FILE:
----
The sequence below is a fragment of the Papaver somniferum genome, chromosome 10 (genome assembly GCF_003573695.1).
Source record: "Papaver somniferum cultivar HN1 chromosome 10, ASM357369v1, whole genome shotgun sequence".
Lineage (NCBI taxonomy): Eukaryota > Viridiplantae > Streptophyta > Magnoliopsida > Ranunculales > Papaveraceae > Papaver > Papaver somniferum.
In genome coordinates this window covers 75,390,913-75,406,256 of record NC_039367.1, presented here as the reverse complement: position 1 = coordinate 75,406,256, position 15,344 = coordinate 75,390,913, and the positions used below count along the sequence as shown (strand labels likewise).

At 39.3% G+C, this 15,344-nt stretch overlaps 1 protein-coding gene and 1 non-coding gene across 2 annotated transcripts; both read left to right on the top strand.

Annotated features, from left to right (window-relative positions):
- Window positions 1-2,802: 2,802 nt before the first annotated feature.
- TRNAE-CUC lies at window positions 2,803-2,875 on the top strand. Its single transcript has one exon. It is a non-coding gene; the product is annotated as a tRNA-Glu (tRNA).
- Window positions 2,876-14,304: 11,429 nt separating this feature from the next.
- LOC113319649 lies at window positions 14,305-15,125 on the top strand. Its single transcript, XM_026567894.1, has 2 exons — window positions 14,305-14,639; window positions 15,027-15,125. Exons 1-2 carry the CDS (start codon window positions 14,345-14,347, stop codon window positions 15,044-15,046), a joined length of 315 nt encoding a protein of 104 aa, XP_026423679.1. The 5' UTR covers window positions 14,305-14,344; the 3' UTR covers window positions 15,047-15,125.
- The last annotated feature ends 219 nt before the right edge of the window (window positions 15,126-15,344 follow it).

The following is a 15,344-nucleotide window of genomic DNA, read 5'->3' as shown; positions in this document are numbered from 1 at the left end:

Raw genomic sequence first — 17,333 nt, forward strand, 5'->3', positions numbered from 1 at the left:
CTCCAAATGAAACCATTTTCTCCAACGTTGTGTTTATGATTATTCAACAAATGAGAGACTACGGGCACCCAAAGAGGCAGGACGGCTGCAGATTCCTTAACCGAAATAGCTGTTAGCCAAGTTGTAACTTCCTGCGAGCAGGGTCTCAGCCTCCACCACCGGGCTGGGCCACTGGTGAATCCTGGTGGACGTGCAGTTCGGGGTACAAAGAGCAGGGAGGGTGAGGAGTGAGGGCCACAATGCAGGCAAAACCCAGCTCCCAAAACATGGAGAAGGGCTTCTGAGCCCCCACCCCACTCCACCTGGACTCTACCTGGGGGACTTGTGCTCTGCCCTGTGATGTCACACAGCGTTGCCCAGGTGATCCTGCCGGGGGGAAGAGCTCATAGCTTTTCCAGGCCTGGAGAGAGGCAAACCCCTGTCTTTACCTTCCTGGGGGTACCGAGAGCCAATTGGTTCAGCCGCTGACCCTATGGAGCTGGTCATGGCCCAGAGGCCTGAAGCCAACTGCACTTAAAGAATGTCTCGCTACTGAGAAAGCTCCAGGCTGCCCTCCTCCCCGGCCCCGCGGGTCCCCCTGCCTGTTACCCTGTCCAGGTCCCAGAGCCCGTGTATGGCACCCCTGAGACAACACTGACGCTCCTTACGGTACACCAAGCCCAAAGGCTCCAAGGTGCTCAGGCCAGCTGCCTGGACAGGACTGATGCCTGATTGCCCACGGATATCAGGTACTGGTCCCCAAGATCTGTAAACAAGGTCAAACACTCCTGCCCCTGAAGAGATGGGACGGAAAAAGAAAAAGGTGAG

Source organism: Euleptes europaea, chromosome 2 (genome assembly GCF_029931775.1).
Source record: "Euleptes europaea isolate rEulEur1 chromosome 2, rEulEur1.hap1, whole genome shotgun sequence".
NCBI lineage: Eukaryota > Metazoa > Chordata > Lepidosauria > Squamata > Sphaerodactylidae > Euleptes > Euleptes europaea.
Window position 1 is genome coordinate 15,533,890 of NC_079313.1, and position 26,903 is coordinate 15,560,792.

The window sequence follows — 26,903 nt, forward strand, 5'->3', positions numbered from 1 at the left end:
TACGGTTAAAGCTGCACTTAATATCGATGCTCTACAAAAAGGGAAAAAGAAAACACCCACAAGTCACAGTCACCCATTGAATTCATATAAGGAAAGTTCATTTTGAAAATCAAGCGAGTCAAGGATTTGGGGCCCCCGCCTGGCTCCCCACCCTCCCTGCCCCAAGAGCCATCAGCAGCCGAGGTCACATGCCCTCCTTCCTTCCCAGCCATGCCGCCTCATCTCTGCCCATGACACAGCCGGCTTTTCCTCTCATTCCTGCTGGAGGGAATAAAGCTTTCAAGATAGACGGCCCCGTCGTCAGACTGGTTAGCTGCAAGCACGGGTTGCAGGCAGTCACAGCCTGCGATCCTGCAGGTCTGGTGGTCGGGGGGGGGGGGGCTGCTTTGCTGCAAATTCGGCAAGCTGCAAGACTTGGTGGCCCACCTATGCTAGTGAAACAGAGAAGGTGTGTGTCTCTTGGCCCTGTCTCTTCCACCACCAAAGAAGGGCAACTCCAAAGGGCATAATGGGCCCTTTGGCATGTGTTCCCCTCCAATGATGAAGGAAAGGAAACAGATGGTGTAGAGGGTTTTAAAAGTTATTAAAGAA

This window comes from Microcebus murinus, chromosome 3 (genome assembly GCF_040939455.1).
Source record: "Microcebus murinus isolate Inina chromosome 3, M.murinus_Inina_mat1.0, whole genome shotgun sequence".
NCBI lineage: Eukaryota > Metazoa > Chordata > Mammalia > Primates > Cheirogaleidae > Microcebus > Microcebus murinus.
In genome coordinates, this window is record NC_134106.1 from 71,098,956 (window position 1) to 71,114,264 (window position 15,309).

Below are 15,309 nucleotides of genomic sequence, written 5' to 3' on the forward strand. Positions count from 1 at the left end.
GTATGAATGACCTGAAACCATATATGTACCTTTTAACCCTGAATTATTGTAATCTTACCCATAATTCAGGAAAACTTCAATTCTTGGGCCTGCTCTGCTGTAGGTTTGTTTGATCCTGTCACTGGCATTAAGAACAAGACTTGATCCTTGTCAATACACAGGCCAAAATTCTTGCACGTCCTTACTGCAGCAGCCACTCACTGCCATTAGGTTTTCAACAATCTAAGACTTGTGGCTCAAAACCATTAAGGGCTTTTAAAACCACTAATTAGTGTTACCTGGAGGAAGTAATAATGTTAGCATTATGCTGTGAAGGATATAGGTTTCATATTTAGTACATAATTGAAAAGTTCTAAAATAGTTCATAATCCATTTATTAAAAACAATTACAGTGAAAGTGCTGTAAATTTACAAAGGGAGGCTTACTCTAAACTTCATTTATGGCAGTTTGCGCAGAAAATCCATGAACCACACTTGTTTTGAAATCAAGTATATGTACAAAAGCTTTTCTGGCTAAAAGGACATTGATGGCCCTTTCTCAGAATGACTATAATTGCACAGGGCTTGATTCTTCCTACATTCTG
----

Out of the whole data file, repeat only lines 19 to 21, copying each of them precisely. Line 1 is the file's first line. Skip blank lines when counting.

The window sequence follows — 26,903 nt, forward strand, 5'->3', positions numbered from 1 at the left end:
TACGGTTAAAGCTGCACTTAATATCGATGCTCTACAAAAAGGGAAAAAGAAAACACCCACAAGTCACAGTCACCCATTGAATTCATATAAGGAAAGTTCATTTTGAAAATCAAGCGAGTCAAGGATTTGGGGCCCCCGCCTGGCTCCCCACCCTCCCTGCCCCAAGAGCCATCAGCAGCCGAGGTCACATGCCCTCCTTCCTTCCCAGCCATGCCGCCTCATCTCTGCCCATGACACAGCCGGCTTTTCCTCTCATTCCTGCTGGAGGGAATAAAGCTTTCAAGATAGACGGCCCCGTCGTCAGACTGGTTAGCTGCAAGCACGGGTTGCAGGCAGTCACAGCCTGCGATCCTGCAGGTCTGGTGGTCGGGGGGGGGGGGGCTGCTTTGCTGCAAATTCGGCAAGCTGCAAGACTTGGTGGCCCACCTATGCTAGTGAAACAGAGAAGGTGTGTGTCTCTTGGCCCTGTCTCTTCCACCACCAAAGAAGGGCAACTCCAAAGGGCATAATGGGCCCTTTGGCATGTGTTCCCCTCCAATGATGAAGGAAAGGAAACAGATGGTGTAGAGGGTTTTAAAAGTTATTAAAGAA

This window comes from Microcebus murinus, chromosome 3 (genome assembly GCF_040939455.1).